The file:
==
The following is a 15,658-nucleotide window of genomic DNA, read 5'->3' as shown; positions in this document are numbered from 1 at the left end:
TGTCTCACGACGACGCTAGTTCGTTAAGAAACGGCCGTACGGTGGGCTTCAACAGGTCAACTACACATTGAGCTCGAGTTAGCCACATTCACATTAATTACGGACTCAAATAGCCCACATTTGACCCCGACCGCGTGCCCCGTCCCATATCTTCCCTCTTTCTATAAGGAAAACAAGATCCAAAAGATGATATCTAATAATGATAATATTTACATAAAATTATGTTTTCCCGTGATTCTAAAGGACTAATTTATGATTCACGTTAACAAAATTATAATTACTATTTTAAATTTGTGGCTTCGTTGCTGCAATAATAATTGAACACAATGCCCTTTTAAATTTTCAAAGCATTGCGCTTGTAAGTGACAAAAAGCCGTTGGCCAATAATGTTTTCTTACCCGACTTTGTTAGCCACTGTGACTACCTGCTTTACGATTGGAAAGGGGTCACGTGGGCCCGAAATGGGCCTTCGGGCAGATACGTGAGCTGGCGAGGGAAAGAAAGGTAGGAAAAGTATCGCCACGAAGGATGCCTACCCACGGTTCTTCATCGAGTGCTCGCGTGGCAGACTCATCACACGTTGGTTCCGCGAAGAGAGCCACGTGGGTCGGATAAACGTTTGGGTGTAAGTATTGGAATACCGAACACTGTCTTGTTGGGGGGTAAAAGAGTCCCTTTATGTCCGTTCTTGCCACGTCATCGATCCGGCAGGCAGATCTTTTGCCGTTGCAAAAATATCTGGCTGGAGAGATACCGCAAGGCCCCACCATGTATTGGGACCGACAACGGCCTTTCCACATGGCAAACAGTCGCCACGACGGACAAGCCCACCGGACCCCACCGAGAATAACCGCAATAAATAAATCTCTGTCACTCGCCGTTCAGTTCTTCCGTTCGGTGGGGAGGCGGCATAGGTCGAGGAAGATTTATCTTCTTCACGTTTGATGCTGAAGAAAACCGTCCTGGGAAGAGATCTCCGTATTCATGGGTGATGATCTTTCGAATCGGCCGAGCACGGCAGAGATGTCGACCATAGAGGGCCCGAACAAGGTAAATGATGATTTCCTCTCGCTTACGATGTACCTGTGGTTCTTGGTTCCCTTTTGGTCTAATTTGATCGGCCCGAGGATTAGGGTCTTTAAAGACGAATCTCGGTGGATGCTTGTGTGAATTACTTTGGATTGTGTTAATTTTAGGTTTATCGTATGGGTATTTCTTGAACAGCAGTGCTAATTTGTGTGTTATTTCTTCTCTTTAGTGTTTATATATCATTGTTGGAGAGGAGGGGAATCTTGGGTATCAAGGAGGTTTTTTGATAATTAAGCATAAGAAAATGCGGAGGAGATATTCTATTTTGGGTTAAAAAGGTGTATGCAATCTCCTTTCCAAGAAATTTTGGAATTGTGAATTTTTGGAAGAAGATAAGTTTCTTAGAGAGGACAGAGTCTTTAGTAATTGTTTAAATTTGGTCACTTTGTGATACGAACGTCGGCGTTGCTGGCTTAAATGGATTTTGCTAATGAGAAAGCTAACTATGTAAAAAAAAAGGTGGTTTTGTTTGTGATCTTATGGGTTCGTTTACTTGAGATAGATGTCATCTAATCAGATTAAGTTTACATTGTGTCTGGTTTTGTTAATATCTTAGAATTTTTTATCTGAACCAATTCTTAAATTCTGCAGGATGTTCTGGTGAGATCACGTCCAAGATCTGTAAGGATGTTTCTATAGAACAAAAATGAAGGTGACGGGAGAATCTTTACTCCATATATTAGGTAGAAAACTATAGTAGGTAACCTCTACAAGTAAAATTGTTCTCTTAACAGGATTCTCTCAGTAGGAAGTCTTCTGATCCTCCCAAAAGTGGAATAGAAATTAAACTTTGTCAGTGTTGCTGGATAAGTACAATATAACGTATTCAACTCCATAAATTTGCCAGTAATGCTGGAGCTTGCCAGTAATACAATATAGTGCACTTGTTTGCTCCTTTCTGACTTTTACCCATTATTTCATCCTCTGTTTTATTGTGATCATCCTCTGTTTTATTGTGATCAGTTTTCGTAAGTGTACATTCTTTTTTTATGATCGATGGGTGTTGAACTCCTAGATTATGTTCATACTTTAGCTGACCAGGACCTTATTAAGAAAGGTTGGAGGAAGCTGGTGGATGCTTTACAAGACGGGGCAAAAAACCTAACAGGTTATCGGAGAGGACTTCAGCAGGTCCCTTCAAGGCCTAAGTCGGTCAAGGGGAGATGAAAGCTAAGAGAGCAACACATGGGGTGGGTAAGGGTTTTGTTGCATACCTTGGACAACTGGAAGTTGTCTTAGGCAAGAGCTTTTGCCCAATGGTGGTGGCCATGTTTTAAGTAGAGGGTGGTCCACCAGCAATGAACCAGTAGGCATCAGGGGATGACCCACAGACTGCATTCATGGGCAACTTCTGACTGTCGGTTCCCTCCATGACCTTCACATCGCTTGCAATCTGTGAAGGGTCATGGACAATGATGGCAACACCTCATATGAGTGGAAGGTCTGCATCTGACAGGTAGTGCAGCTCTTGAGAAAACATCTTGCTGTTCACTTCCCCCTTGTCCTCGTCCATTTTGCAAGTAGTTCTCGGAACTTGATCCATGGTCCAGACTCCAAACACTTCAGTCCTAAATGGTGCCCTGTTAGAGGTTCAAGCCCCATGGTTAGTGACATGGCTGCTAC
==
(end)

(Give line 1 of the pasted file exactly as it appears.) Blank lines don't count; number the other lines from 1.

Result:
The following is a 15,658-nucleotide window of genomic DNA, read 5'->3' as shown; positions in this document are numbered from 1 at the left end: